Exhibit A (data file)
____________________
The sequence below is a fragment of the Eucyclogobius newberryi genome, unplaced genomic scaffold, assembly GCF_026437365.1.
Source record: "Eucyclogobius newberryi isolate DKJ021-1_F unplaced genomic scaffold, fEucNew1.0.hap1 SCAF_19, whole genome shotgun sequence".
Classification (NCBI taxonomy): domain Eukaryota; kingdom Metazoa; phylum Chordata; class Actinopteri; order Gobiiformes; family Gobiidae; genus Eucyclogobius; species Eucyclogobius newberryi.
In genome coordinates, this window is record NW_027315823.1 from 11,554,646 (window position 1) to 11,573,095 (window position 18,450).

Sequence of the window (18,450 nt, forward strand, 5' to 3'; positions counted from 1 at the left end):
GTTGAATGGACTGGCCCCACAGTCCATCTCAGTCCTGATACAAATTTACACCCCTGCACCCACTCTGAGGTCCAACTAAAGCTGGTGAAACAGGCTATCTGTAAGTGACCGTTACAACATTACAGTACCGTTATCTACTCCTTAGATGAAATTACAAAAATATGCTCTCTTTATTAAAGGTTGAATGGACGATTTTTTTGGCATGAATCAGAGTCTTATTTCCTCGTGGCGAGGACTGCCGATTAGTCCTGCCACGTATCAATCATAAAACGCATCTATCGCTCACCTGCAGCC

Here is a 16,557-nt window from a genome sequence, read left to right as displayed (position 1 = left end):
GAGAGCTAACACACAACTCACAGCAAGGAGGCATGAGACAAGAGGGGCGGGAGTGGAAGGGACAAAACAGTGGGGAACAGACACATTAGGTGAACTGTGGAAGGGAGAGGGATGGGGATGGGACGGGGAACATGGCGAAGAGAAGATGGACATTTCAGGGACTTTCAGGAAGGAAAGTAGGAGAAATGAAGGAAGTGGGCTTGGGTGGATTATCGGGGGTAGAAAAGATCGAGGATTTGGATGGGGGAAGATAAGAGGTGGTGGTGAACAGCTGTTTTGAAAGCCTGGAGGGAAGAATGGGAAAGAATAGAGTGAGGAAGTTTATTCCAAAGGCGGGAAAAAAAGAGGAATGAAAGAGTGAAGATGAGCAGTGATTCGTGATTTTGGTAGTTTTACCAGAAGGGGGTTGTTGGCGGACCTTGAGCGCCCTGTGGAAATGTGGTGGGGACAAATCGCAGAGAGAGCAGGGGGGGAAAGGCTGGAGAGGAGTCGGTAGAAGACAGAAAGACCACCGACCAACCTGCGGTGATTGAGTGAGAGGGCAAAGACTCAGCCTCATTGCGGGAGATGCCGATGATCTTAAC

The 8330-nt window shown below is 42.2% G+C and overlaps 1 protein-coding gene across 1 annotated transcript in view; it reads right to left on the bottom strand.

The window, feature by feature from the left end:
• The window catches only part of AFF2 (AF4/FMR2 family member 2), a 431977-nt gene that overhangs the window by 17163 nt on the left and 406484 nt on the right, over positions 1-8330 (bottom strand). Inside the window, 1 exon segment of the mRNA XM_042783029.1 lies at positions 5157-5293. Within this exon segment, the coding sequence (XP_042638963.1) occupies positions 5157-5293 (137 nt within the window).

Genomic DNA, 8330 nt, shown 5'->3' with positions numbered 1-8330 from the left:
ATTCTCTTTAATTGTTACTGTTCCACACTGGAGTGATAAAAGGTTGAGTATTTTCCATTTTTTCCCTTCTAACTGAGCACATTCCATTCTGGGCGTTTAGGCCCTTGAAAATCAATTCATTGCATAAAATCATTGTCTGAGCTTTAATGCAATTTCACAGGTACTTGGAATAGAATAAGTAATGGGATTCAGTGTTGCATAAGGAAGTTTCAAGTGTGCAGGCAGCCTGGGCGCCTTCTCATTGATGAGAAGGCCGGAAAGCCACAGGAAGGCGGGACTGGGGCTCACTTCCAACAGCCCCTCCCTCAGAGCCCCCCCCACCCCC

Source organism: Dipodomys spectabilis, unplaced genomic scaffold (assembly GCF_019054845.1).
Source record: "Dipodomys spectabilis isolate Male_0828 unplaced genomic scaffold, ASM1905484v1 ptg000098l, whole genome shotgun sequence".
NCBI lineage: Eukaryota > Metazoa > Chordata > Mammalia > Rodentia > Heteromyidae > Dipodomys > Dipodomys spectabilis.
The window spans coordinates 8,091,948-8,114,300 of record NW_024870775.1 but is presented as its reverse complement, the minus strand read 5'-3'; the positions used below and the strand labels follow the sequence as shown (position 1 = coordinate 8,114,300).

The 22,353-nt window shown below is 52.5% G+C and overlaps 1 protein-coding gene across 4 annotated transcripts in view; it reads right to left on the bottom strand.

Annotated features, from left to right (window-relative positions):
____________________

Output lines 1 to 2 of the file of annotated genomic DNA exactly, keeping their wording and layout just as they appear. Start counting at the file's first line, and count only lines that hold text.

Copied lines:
The sequence below is a fragment of the Eucyclogobius newberryi genome, unplaced genomic scaffold, assembly GCF_026437365.1.
Source record: "Eucyclogobius newberryi isolate DKJ021-1_F unplaced genomic scaffold, fEucNew1.0.hap1 SCAF_19, whole genome shotgun sequence".